Elkins MR, Robinson M, Rose BR, et al. A controlled trial of long-term inhaled hypertonic saline in patients with cystic fibrosis. N Engl J Med. 2006;354(3):229-40.
    Elkins, M. R., Robinson, M., Rose, B. R., Harbour, C., Moriarty, C. P., Marks, G. B., ... Bye, P. T. (2006). A controlled trial of long-term inhaled hypertonic saline in patients with cystic fibrosis. The New England Journal of Medicine, 354(3), pp. 229-40.
    Elkins MR, et al. A Controlled Trial of Long-term Inhaled Hypertonic Saline in Patients With Cystic Fibrosis. N Engl J Med. 2006 Jan 19;354(3):229-40. PubMed PMID: 16421364.
    * Article titles in AMA citation format should be in sentence-case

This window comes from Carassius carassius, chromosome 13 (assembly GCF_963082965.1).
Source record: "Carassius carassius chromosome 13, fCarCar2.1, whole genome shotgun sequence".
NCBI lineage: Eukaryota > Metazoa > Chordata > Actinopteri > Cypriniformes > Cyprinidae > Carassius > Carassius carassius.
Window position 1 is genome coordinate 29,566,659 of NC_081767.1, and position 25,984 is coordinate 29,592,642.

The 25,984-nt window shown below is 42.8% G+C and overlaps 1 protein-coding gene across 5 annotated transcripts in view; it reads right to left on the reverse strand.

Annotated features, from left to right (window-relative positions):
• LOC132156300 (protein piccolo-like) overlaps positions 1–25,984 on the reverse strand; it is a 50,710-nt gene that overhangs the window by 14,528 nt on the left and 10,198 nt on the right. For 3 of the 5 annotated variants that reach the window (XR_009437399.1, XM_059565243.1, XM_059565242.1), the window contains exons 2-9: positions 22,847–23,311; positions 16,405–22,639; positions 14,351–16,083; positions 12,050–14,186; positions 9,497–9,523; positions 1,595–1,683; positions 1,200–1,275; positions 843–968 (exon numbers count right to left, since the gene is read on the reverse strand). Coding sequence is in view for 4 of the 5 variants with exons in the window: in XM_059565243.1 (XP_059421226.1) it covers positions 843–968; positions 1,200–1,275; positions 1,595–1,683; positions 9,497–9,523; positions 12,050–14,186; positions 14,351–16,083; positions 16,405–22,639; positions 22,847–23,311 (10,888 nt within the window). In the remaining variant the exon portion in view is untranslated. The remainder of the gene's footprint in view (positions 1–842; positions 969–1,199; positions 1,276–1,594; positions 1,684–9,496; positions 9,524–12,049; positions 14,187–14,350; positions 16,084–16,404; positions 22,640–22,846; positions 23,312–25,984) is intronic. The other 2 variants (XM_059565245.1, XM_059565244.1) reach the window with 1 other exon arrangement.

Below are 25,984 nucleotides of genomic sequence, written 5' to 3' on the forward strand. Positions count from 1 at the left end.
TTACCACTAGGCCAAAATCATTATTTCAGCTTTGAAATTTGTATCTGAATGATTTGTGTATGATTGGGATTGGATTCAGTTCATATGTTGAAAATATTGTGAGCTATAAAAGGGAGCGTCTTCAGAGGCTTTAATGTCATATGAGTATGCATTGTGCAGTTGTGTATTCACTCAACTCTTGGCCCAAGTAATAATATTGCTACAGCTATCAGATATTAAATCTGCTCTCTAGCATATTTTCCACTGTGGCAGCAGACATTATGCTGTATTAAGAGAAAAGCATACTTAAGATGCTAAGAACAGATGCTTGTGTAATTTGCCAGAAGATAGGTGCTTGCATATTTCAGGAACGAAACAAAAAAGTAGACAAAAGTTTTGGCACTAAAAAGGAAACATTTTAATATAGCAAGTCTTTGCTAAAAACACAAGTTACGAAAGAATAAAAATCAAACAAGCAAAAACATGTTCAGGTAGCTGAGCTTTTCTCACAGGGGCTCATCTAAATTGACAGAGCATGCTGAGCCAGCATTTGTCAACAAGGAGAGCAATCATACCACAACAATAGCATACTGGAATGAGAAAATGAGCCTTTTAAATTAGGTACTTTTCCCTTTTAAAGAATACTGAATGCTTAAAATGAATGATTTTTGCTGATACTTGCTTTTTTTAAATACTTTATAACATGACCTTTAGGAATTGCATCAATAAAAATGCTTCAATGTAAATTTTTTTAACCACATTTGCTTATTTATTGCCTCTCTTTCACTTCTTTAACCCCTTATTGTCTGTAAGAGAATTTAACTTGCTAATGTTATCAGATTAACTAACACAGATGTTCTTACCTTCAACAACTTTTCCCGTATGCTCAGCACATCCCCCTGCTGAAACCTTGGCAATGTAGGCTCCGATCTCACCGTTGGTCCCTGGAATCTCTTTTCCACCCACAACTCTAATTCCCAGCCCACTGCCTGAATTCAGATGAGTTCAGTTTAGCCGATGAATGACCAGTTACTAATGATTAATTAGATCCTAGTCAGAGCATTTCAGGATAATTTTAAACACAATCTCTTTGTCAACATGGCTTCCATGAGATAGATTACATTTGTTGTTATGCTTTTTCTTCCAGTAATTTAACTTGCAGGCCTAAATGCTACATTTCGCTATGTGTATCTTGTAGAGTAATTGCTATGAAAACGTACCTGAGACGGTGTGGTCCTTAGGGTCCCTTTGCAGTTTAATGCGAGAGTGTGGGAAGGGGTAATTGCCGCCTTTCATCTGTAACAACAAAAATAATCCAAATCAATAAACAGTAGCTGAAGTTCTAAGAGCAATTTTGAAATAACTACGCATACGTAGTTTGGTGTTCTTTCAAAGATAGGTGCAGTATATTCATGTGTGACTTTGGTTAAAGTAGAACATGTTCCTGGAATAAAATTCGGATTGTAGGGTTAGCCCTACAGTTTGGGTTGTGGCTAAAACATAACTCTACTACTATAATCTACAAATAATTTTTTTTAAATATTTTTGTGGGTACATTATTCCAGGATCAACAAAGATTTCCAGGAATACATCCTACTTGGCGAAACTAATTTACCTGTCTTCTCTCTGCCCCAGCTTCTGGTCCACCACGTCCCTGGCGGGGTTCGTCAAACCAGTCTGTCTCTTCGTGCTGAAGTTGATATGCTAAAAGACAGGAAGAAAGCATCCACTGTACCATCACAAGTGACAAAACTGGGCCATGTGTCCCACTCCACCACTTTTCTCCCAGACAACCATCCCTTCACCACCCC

TY - JOUR T1 - A controlled trial of long-term inhaled hypertonic saline in patients with cystic fibrosis. AU - Elkins,Mark R, AU - Robinson,Michael, AU - Rose,Barbara R, AU - Harbour,Colin, AU - Moriarty,Carmel P, AU - Marks,Guy B, AU - Belousova,Elena G, AU - Xuan,Wei, AU - Bye,Peter T P, AU - ,, PY - 2006/1/20/pubmed PY - 2006/1/25/medline PY - 2006/1/20/entrez SP - 229 EP - 40 JF - The New England journal of medicine JO - N. Engl. J. Med. VL - 354 IS - 3 N2 - BACKGROUND: Inhaled hypertonic saline acutely increases mucociliary clearance and, in short-term trials, improves lung function in people with cystic fibrosis. We tested the safety and efficacy of inhaled hypertonic saline in a long-term trial. METHODS: In this double-blind, parallel-group trial, 164 patients with stable cystic fibrosis who were at least six years old were randomly assigned to inhale 4 ml of either 7 percent hypertonic saline or 0.9 percent (control) saline twice daily for 48 weeks, with quinine sulfate (0.25 mg per milliliter) added to each solution to mask the taste. A bronchodilator was given before each dose, and other standard therapies were continued during the trial. RESULTS: The primary outcome measure, the rate of change (slope) in lung function (reflected by the forced vital capacity [FVC], forced expiratory volume in one second [FEV1], and forced expiratory flow at 25 to 75 percent of FVC [FEF25-75]) during the 48 weeks of treatment, did not differ significantly between groups (P=0.79). However, the absolute difference in lung function between groups was significant (P=0.03) when averaged across all post-randomization visits in the 48-week treatment period. As compared with the control group, the hypertonic-saline group had significantly higher FVC (by 82 ml; 95 percent confidence interval, 12 to 153) and FEV1 (by 68 ml; 95 percent confidence interval, 3 to 132) values, but similar FEF25-75 values. The hypertonic-saline group also had significantly fewer pulmonary exacerbations (relative reduction, 56 percent; P=0.02) and a significantly higher percentage of patients without exacerbations (76 percent, as compared with 62 percent in the control group; P=0.03). Hypertonic saline was not associated with worsening bacterial infection or inflammation. CONCLUSIONS: Hypertonic saline preceded by a bronchodilator is an inexpensive, safe, and effective additional therapy for patients with cystic fibrosis. (ClinicalTrials.gov number, NCT00271310.) SN - 1533-4406 UR - https://www.unboundmedicine.com/medline/citation/16421364/full_citation L2 - https://www.nejm.org/doi/10.1056/NEJMoa043900?url_ver=Z39.88-2003&rfr_id=ori:rid:crossref.org&rfr_dat=cr_pub=www.ncbi.nlm.nih.gov DB - PRIME DP - Unbound Medicine ER -